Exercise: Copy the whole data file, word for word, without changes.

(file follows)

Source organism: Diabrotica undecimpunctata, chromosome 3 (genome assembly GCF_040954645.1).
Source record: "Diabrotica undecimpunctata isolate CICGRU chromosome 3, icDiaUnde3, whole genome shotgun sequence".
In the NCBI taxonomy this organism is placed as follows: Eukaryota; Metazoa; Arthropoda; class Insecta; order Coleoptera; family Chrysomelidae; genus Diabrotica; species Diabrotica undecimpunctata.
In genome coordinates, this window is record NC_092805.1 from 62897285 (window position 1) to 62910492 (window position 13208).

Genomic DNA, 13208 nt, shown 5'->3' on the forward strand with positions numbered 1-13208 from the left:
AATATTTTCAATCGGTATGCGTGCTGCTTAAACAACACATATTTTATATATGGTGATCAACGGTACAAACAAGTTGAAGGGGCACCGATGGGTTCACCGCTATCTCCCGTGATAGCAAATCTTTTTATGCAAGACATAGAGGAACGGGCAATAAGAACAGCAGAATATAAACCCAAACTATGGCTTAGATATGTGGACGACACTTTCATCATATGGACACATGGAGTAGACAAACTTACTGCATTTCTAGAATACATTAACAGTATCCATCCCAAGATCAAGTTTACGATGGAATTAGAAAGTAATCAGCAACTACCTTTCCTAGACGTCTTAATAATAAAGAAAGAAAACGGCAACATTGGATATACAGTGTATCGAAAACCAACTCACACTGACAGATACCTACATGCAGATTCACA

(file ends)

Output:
Source organism: Diabrotica undecimpunctata, chromosome 3 (genome assembly GCF_040954645.1).
Source record: "Diabrotica undecimpunctata isolate CICGRU chromosome 3, icDiaUnde3, whole genome shotgun sequence".
In the NCBI taxonomy this organism is placed as follows: Eukaryota; Metazoa; Arthropoda; class Insecta; order Coleoptera; family Chrysomelidae; genus Diabrotica; species Diabrotica undecimpunctata.
In genome coordinates, this window is record NC_092805.1 from 62897285 (window position 1) to 62910492 (window position 13208).

Genomic DNA, 13208 nt, shown 5'->3' on the forward strand with positions numbered 1-13208 from the left:
AATATTTTCAATCGGTATGCGTGCTGCTTAAACAACACATATTTTATATATGGTGATCAACGGTACAAACAAGTTGAAGGGGCACCGATGGGTTCACCGCTATCTCCCGTGATAGCAAATCTTTTTATGCAAGACATAGAGGAACGGGCAATAAGAACAGCAGAATATAAACCCAAACTATGGCTTAGATATGTGGACGACACTTTCATCATATGGACACATGGAGTAGACAAACTTACTGCATTTCTAGAATACATTAACAGTATCCATCCCAAGATCAAGTTTACGATGGAATTAGAAAGTAATCAGCAACTACCTTTCCTAGACGTCTTAATAATAAAGAAAGAAAACGGCAACATTGGATATACAGTGTATCGAAAACCAACTCACACTGACAGATACCTACATGCAGATTCACA